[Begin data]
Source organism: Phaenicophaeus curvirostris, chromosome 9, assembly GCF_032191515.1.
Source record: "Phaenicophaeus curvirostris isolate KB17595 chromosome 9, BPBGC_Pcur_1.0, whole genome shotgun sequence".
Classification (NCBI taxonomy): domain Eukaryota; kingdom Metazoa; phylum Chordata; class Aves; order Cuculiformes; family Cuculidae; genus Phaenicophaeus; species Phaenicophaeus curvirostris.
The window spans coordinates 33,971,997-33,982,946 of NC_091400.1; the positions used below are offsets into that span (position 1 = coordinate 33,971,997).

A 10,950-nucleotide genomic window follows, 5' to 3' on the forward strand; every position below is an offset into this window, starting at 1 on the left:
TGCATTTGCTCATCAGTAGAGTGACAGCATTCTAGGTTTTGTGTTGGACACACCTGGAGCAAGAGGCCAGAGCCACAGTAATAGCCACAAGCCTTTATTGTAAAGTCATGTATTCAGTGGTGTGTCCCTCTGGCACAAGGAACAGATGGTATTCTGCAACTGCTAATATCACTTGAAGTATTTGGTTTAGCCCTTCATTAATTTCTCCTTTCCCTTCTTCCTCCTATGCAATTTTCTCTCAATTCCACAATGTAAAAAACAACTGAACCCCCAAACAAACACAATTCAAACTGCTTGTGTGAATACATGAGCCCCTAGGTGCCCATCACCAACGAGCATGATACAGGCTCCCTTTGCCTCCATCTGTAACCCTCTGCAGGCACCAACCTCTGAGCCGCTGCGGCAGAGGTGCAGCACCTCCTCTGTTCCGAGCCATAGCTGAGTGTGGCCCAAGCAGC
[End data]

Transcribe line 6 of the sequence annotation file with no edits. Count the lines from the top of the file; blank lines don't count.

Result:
TGCATTTGCTCATCAGTAGAGTGACAGCATTCTAGGTTTTGTGTTGGACACACCTGGAGCAAGAGGCCAGAGCCACAGTAATAGCCACAAGCCTTTATTGTAAAGTCATGTATTCAGTGGTGTGTCCCTCTGGCACAAGGAACAGATGGTATTCTGCAACTGCTAATATCACTTGAAGTATTTGGTTTAGCCCTTCATTAATTTCTCCTTTCCCTTCTTCCTCCTATGCAATTTTCTCTCAATTCCACAATGTAAAAAACAACTGAACCCCCAAACAAACACAATTCAAACTGCTTGTGTGAATACATGAGCCCCTAGGTGCCCATCACCAACGAGCATGATACAGGCTCCCTTTGCCTCCATCTGTAACCCTCTGCAGGCACCAACCTCTGAGCCGCTGCGGCAGAGGTGCAGCACCTCCTCTGTTCCGAGCCATAGCTGAGTGTGGCCCAAGCAGC